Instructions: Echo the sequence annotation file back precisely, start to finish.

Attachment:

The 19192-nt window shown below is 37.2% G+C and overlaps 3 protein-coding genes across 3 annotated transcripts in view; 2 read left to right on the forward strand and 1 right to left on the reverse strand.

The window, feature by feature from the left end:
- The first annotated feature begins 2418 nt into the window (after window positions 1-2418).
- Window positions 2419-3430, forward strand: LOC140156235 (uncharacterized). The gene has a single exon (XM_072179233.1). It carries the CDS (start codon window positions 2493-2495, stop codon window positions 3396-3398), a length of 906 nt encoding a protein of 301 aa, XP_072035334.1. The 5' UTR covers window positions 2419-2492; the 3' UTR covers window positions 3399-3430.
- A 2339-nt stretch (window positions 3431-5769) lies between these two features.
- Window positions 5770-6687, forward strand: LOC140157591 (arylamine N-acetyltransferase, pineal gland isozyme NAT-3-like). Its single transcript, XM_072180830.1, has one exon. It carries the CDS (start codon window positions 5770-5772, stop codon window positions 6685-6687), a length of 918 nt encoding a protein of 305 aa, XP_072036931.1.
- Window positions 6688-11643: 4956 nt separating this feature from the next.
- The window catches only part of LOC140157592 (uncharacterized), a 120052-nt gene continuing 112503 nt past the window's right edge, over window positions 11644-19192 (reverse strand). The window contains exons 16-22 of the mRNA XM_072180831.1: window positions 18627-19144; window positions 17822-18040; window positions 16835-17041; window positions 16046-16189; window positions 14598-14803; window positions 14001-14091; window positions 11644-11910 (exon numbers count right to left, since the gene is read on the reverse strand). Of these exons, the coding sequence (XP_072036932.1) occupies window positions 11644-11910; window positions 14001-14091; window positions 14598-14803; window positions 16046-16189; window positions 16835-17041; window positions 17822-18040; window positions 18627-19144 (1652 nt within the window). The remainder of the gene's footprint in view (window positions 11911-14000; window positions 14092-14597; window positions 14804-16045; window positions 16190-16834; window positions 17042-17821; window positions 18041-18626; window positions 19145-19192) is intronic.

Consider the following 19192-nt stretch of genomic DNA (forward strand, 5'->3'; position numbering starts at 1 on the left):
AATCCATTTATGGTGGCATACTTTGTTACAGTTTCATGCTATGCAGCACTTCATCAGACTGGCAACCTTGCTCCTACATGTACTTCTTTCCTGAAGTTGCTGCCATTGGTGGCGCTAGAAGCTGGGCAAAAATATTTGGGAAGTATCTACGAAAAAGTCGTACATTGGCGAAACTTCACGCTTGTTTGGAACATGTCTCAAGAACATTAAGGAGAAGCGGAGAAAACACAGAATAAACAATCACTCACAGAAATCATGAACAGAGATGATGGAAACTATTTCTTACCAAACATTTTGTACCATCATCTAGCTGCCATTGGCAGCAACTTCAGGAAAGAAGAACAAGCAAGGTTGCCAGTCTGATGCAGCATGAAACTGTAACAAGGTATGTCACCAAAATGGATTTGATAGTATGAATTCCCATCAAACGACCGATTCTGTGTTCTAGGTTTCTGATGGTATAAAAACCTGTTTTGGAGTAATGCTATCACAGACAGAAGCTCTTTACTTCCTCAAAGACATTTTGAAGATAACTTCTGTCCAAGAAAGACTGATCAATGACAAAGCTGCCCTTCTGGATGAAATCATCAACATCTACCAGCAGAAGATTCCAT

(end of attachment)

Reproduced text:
The 19192-nt window shown below is 37.2% G+C and overlaps 3 protein-coding genes across 3 annotated transcripts in view; 2 read left to right on the forward strand and 1 right to left on the reverse strand.

The window, feature by feature from the left end:
- The first annotated feature begins 2418 nt into the window (after window positions 1-2418).
- Window positions 2419-3430, forward strand: LOC140156235 (uncharacterized). The gene has a single exon (XM_072179233.1). It carries the CDS (start codon window positions 2493-2495, stop codon window positions 3396-3398), a length of 906 nt encoding a protein of 301 aa, XP_072035334.1. The 5' UTR covers window positions 2419-2492; the 3' UTR covers window positions 3399-3430.
- A 2339-nt stretch (window positions 3431-5769) lies between these two features.
- Window positions 5770-6687, forward strand: LOC140157591 (arylamine N-acetyltransferase, pineal gland isozyme NAT-3-like). Its single transcript, XM_072180830.1, has one exon. It carries the CDS (start codon window positions 5770-5772, stop codon window positions 6685-6687), a length of 918 nt encoding a protein of 305 aa, XP_072036931.1.
- Window positions 6688-11643: 4956 nt separating this feature from the next.
- The window catches only part of LOC140157592 (uncharacterized), a 120052-nt gene continuing 112503 nt past the window's right edge, over window positions 11644-19192 (reverse strand). The window contains exons 16-22 of the mRNA XM_072180831.1: window positions 18627-19144; window positions 17822-18040; window positions 16835-17041; window positions 16046-16189; window positions 14598-14803; window positions 14001-14091; window positions 11644-11910 (exon numbers count right to left, since the gene is read on the reverse strand). Of these exons, the coding sequence (XP_072036932.1) occupies window positions 11644-11910; window positions 14001-14091; window positions 14598-14803; window positions 16046-16189; window positions 16835-17041; window positions 17822-18040; window positions 18627-19144 (1652 nt within the window). The remainder of the gene's footprint in view (window positions 11911-14000; window positions 14092-14597; window positions 14804-16045; window positions 16190-16834; window positions 17042-17821; window positions 18041-18626; window positions 19145-19192) is intronic.

Consider the following 19192-nt stretch of genomic DNA (forward strand, 5'->3'; position numbering starts at 1 on the left):
AATCCATTTATGGTGGCATACTTTGTTACAGTTTCATGCTATGCAGCACTTCATCAGACTGGCAACCTTGCTCCTACATGTACTTCTTTCCTGAAGTTGCTGCCATTGGTGGCGCTAGAAGCTGGGCAAAAATATTTGGGAAGTATCTACGAAAAAGTCGTACATTGGCGAAACTTCACGCTTGTTTGGAACATGTCTCAAGAACATTAAGGAGAAGCGGAGAAAACACAGAATAAACAATCACTCACAGAAATCATGAACAGAGATGATGGAAACTATTTCTTACCAAACATTTTGTACCATCATCTAGCTGCCATTGGCAGCAACTTCAGGAAAGAAGAACAAGCAAGGTTGCCAGTCTGATGCAGCATGAAACTGTAACAAGGTATGTCACCAAAATGGATTTGATAGTATGAATTCCCATCAAACGACCGATTCTGTGTTCTAGGTTTCTGATGGTATAAAAACCTGTTTTGGAGTAATGCTATCACAGACAGAAGCTCTTTACTTCCTCAAAGACATTTTGAAGATAACTTCTGTCCAAGAAAGACTGATCAATGACAAAGCTGCCCTTCTGGATGAAATCATCAACATCTACCAGCAGAAGATTCCAT